Tags

, , , , , , ,

“Attachment is the source of all suffering” – The Buddha

Is there something in your life that you do not like? Does your job suck? Are you not making enough money? Are your relationships toxic? Are you unsatisfied with your image in the mirror? Final question: Why?

In most cases we have what we need. We may not have what we want, but we have what we need. We have a place to lay our heads at night; we have enough food to eat, and we have some means of making a living. Why are so many people suffering?

We suffer because we are resisting change. We resist changes to our body as we age. We resist changes to our employment when it’s time to move on. We resist changes in our relationships (i.e. it’s time to move on or accept that we weren’t right for the person who left us).

I used to suffer. I used to suffer from want and need. Then, I ran across this quote above and decided that I should change my mindset. I took a few times to understand this. Greed caused my two bankruptcies. I wanted things I could not afford and borrowed more than I should have to get the things I wanted, which today, I don’t even own.

Why do we buy things? Because we are unsatisfied. We are missing something. Both feelings come from being bombarded by marketers who are fighting for our attention and money. They show us pictures and videos of things we should have, places we should go, the diet we should be on, the food we should eat, the supplements we should take, the deals we’re missing out on. All this advertising has a huge effect on our psyches. It is constant, persistent, and all-encompassing. If you think this does not impact you, think again.

How do we avoid it? We can avoid social media, we can avoid the news, and we can avoid mindless surfing of the web. We can choose the sources of information we use and get rid of the rest. I enjoy social media but only spurts. I’m literally on social media for a few minutes in the morning and the evening. The same goes for the news. I scan the news for about 10 minutes in the morning while I enjoy my first cup of coffee. The rest of the day I am spending my time on the tasks that are important to me: Reading, Writing, Programming, Meditation, and Exercise. These are my Big 5. Everything else is secondary.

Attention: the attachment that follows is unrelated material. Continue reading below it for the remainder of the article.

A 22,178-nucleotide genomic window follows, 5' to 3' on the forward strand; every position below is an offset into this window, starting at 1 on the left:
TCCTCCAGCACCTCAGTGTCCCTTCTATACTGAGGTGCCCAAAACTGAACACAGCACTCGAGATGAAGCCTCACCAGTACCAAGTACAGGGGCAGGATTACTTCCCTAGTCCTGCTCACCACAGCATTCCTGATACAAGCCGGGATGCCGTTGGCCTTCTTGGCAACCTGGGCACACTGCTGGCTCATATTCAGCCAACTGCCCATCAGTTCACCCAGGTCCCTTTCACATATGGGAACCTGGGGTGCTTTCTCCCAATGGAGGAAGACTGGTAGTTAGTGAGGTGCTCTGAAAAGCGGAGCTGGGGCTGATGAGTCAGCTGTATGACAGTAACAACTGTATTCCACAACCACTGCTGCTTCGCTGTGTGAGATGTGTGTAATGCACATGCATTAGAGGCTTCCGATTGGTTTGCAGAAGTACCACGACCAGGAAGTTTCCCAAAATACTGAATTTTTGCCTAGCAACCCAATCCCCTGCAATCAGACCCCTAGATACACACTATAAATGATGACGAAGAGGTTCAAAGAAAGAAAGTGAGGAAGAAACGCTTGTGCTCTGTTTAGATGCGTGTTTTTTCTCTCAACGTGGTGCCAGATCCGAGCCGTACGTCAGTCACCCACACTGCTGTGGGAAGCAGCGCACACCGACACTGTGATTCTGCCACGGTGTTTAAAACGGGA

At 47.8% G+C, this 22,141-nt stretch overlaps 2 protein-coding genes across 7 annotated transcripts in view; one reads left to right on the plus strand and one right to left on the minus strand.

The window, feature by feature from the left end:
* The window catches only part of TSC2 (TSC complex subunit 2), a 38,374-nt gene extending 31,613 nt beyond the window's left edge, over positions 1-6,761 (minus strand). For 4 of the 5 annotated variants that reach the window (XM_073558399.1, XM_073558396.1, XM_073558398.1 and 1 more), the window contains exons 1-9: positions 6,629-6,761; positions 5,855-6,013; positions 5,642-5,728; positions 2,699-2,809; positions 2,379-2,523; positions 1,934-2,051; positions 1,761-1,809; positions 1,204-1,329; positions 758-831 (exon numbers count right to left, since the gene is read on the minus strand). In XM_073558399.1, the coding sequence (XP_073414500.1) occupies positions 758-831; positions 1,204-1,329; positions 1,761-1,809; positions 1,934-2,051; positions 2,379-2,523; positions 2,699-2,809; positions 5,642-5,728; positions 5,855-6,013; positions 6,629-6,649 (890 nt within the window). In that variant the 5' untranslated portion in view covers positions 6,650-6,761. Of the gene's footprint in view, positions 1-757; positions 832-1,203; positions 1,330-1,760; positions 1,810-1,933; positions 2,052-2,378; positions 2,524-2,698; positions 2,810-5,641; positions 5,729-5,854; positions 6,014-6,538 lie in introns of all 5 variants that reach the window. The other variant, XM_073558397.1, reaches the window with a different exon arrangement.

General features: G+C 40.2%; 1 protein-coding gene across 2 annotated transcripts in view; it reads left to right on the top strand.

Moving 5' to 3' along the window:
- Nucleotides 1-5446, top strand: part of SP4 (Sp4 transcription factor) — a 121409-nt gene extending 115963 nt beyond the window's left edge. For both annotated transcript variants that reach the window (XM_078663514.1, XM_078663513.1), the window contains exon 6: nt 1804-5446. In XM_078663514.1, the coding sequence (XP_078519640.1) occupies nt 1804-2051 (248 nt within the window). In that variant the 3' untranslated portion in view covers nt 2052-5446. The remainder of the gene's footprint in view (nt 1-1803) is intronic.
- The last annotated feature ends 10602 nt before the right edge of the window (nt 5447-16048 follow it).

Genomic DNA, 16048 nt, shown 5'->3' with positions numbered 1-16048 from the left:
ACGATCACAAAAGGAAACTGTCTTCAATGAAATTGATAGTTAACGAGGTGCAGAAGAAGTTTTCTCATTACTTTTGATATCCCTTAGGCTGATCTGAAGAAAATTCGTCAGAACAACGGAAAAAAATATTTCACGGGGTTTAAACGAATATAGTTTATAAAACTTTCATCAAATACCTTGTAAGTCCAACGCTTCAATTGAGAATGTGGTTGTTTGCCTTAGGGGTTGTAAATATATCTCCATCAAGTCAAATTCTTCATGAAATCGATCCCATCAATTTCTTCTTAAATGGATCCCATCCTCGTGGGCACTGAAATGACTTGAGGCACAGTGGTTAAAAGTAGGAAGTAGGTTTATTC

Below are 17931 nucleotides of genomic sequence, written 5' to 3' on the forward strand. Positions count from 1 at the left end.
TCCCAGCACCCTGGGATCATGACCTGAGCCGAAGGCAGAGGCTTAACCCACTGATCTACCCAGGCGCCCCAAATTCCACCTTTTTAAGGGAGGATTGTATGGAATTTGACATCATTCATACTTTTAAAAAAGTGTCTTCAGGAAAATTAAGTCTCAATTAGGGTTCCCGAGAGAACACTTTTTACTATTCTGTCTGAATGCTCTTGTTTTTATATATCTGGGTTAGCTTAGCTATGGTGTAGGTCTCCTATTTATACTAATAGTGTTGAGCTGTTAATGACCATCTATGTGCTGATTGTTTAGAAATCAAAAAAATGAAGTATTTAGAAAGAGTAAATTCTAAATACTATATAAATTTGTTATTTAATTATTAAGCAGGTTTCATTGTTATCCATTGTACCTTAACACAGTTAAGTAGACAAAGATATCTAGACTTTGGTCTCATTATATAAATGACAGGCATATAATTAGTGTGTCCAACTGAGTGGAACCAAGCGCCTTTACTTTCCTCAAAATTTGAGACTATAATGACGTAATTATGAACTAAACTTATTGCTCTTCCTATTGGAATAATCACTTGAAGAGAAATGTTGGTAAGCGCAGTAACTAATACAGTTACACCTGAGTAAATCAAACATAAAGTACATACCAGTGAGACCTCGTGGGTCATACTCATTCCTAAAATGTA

We can also develop a sense of gratitude and thankfulness. It takes time to develop this habit because we are told constantly that we don’t have enough and told we aren’t enough. We are missing something that the couple in an advertisement has. That couple by the way aren’t a couple, their bodies aren’t that perfect but photo-shopped, and that sailboat they are on is not theirs. It’s all made up. It’s all designed to make you feel you are missing something. If they convince you that you are, you just bought what they are selling or something like it to fill in this “make believe” gap in your life. A gap that isn’t even real. Do you understand how insidious this is?

Look, don’t get me wrong. I understand that marketing and advertising is needed. They tell us what is out there in case we are looking. What I’m describing is the effect these advertisements have on us and why they are so harmful. They create the suffering the Buddha talks about. We become attached to the idea that we don’t have enough; we aren’t enough, and the only way to fix us is to pursue more money, more things, which require us to work harder and harder to pay off the bills we keep adding to. It is a vicious cycle that most people never, ever get out of.

If you are tired of feeling crappy all the time, tired of running subconsciously on a rodent’s exercise wheel, take charge of yourself and your life. Take time to take inventory of what you have and express thanks for your life, your health, your family, your place of residence, and the job you have. None of them are perfect, but they are yours. You really don’t need another pair of shoes, a brand-new car, a new sound system for your home, or yet another bottle of protein or some powdered meal that will sit in your cupboard for the next year and gather dust.

Life is good. Be grateful for all you have. End your suffering by detaching from ideas and things, realizing that it will all change. It will change because everything in this life does. We change, our things change, our attitudes change, our ideas change, our relationships change. If you become detached, change is variety. Change is refreshing. Change is exciting.

Until next time…

Dave

Advertisements